There's a myth out there that designers can convert briefs to pixel-perfect designs overnight, but in reality design is an iterative process. The more iterations a design goes through the more opportunities there are to chip away at the unnecessary, inconsistent and clunky and to polish the functional and the beautiful.
Iterating frequently in the beginning of the process means we take less time in the long run getting our concepts right because making changes in pen and paper is faster than doing so in any other stage of the design process. (Pen and paper is faster than a low fidelity wireframe, which is faster than a high fidelity design, which is faster than the build—you get the idea). What better way to iterate quickly than with an ideation activity designed to rapidly produce a wide range of different ideas from a team of diverse minds?
Crazy 8s is a group-based ideation process, or, in other words, a method of generating ideas. At Switch, what we choose to focus on in a Crazy 8s session depends on the project. Generally we choose components that are either high importance, require a complex UI that we need to think through carefully, or give us an opportunity to try something that will blow our client and their users away.
Because the scope of our projects is large and our designs are component-driven, we focus on a shortlist of individual components or interactions during Crazy 8s rather than full-page templates or trying to fit in every piece of the site.
Here's how it works. A group of people—in Switch's case, usually the designers and at least one project manager on the project—get together in a room to sketch out ideas in quick succession. To start, each person gets a sheet of paper divided into eight sections. Over the course of eight minutes, each person tries to come up with eight unique ideas for the component. It's not an easy task!
Sometimes we get stuck and don't make it to eight, or we end up with a number of ideas that are very similar, or maybe the ideas get just a little too crazy. The point is to push ourselves to think beyond our first, second, or even third idea so we can consider as many options as possible.
When the eight minutes are up, we stick everyone's sketches up on the wall and talk through them. Designers, front-end developers and project managers all have a unique perspective to add to our assessment of each idea, allowing us to look at things from the lenses of UX, visual design, development feasibility and client alignment.
Once we've gone over all the ideas, everyone gets three stickers to stick onto their favourites. Sometimes there's a clear preference while other times there are parts of a few ideas that would work best combined. As we discuss our selection process, the session leader takes notes on what works from the popular ideas so we can bring them together during our next design phase.
After that, it's rinse and repeat for all the components and interactions we've chosen to focus on.
Finally, once we've sketched out all the components and interactions, we review what we've talked about throughout the session to determine whether the popular ideas we've identified will provide a consistent experience for the users. For example, instead of using tabs in one location and an accordion in another, we can use the same design pattern in both locations to bring consistency to the user experience (as long as it makes sense to do so).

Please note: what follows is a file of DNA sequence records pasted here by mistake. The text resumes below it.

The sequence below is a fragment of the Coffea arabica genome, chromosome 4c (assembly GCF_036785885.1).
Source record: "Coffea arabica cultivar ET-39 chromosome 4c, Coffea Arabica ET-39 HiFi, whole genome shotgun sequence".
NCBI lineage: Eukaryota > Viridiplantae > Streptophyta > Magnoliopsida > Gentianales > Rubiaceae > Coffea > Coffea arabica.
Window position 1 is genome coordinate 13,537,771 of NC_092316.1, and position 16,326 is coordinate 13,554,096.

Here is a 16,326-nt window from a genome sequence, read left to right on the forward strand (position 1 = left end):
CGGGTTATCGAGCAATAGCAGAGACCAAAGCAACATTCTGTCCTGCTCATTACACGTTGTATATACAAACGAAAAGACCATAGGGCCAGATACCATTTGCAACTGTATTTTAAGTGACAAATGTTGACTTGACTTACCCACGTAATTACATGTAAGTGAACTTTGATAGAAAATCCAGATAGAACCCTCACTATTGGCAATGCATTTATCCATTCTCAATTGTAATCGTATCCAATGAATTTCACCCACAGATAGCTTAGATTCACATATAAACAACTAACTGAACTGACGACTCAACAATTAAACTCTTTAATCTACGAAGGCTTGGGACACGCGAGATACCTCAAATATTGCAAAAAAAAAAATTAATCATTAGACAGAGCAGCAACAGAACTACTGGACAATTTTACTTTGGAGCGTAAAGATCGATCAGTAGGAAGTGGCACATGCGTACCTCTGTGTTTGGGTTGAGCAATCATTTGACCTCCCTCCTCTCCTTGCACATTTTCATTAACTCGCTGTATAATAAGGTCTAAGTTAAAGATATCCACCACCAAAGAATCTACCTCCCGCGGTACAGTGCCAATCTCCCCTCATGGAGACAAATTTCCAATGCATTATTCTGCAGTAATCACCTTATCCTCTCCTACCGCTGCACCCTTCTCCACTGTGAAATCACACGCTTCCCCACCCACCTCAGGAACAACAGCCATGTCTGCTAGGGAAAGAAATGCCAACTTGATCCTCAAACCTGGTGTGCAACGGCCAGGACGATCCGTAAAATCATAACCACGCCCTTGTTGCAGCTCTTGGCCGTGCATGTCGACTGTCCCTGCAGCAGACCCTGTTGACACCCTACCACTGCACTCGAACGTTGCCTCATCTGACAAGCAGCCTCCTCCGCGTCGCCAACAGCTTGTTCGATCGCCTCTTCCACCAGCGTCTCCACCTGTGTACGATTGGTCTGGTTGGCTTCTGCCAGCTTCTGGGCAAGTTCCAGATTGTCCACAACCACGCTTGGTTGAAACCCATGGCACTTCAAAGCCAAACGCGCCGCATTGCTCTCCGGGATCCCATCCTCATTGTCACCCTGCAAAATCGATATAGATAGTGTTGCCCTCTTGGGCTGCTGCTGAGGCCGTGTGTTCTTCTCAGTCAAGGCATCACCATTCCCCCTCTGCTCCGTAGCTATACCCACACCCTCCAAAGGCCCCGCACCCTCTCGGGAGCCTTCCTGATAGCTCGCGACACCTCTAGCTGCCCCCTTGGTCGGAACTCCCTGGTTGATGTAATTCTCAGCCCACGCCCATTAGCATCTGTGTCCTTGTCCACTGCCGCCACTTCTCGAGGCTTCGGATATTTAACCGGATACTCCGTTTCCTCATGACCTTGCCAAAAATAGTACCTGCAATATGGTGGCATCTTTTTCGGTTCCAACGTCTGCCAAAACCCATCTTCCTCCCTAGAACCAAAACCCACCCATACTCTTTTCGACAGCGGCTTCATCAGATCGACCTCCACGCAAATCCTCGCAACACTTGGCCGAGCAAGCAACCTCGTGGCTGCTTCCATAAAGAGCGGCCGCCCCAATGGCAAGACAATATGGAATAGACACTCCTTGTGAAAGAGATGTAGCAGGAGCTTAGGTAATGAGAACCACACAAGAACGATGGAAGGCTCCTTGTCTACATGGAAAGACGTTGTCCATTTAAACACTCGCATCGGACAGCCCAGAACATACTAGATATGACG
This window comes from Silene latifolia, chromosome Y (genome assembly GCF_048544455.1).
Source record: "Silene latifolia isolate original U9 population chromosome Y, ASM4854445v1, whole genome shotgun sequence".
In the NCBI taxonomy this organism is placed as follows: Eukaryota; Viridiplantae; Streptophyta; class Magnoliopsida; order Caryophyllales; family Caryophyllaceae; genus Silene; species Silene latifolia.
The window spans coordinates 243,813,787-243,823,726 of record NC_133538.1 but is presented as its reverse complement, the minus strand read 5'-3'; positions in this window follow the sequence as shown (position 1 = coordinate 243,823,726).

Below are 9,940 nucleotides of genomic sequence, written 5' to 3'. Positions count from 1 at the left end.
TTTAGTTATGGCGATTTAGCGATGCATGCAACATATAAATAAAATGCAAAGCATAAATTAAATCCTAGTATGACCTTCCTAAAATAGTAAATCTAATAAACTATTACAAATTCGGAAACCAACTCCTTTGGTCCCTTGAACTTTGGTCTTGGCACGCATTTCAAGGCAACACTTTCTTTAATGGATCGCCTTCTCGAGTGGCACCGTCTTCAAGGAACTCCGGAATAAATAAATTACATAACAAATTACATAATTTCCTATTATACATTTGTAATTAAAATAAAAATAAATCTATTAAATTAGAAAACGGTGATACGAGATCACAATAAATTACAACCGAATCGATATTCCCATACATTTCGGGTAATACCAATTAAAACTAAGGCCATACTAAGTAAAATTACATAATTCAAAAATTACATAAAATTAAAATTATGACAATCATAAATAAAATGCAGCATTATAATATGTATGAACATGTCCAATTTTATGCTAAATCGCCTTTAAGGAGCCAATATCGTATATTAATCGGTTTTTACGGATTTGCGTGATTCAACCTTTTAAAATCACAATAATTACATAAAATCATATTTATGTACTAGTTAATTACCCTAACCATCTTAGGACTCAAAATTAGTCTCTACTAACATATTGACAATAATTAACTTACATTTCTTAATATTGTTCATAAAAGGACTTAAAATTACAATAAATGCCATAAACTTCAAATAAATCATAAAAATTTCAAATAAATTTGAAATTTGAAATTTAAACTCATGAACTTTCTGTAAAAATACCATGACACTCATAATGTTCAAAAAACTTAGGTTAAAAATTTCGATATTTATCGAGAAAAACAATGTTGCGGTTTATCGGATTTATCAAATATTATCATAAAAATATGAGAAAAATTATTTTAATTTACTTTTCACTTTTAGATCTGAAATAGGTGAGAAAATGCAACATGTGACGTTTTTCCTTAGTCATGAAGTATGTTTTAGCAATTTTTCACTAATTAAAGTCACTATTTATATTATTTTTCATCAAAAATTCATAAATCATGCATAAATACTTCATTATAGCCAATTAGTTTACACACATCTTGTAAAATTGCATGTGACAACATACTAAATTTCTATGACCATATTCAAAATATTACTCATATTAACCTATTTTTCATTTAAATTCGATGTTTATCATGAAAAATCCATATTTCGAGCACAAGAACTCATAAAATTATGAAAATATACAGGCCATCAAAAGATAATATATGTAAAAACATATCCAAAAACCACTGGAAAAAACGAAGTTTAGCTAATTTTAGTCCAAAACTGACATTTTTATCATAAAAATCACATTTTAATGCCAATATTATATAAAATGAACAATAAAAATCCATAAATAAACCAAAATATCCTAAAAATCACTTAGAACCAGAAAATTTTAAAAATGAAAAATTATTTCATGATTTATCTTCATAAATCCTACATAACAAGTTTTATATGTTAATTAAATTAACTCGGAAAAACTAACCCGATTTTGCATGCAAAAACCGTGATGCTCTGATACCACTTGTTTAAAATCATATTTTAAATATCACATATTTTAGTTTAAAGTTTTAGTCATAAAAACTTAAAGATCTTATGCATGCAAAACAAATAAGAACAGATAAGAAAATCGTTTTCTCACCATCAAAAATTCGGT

Providing a venue to assess the validity of our ideas in a time- and cost-efficient way is one of the key reasons why we've started integrating Crazy 8s into our regular design process, but there's more to it than that. The number of concepts we have to generate without indulging in the trap of over-thinking forces us to look beyond traditional solutions. Furthermore, rapid group ideation like this brings more ideas to the table than a single person could come up with on their own. Oftentimes not only will individuals produce eight unique concepts on their own, but we'll get eight unique concepts from everyone, giving us dozens of ideas to dissect, pull from, discard and enhance.
These benefits mean we start with a solid foundation for our wireframing, helping us validate our concepts with our client's vision and the needs of their users before we begin our first UX or design deliverable.
In addition to the benefits to the client—and in the long-run, the user—the collaborative nature of holding this internal workshop lets everyone who takes part feel involved and take ownership of part of the project, even when they may not be the primary person working on it. When the team feels more connected to one another's work and understands the rationale behind design decisions, they can better support each other.
We hope this article shed some light on our design process here at Switch. A number of our upcoming new projects have benefited from Crazy 8s sessions, and once live we look forward to sharing them with you. Be sure to keep your eye out for our follow-up article following the journeys of some key components from ideation to deployment.
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